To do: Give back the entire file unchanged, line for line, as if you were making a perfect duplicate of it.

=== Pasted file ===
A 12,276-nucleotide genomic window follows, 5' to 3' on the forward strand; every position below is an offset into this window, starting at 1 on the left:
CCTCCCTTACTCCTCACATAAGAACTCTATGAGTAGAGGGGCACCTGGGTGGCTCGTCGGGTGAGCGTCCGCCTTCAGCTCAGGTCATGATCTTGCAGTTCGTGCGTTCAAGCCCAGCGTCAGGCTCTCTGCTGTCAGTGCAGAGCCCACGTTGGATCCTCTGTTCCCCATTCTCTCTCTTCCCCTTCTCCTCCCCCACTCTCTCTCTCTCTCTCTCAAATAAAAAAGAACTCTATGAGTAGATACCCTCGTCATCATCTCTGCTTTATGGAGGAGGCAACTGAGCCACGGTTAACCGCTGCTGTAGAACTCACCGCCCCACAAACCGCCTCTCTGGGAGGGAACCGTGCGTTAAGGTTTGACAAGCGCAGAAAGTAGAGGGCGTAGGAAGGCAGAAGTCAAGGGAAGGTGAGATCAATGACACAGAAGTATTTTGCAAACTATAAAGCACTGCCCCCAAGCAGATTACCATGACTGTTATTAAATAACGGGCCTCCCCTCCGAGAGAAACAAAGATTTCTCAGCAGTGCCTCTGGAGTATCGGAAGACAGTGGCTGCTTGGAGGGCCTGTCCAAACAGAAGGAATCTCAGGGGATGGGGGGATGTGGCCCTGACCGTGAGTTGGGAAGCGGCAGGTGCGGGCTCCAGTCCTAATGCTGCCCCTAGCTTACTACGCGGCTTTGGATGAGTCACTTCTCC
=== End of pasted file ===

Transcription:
A 12,276-nucleotide genomic window follows, 5' to 3' on the forward strand; every position below is an offset into this window, starting at 1 on the left:
CCTCCCTTACTCCTCACATAAGAACTCTATGAGTAGAGGGGCACCTGGGTGGCTCGTCGGGTGAGCGTCCGCCTTCAGCTCAGGTCATGATCTTGCAGTTCGTGCGTTCAAGCCCAGCGTCAGGCTCTCTGCTGTCAGTGCAGAGCCCACGTTGGATCCTCTGTTCCCCATTCTCTCTCTTCCCCTTCTCCTCCCCCACTCTCTCTCTCTCTCTCTCAAATAAAAAAGAACTCTATGAGTAGATACCCTCGTCATCATCTCTGCTTTATGGAGGAGGCAACTGAGCCACGGTTAACCGCTGCTGTAGAACTCACCGCCCCACAAACCGCCTCTCTGGGAGGGAACCGTGCGTTAAGGTTTGACAAGCGCAGAAAGTAGAGGGCGTAGGAAGGCAGAAGTCAAGGGAAGGTGAGATCAATGACACAGAAGTATTTTGCAAACTATAAAGCACTGCCCCCAAGCAGATTACCATGACTGTTATTAAATAACGGGCCTCCCCTCCGAGAGAAACAAAGATTTCTCAGCAGTGCCTCTGGAGTATCGGAAGACAGTGGCTGCTTGGAGGGCCTGTCCAAACAGAAGGAATCTCAGGGGATGGGGGGATGTGGCCCTGACCGTGAGTTGGGAAGCGGCAGGTGCGGGCTCCAGTCCTAATGCTGCCCCTAGCTTACTACGCGGCTTTGGATGAGTCACTTCTCC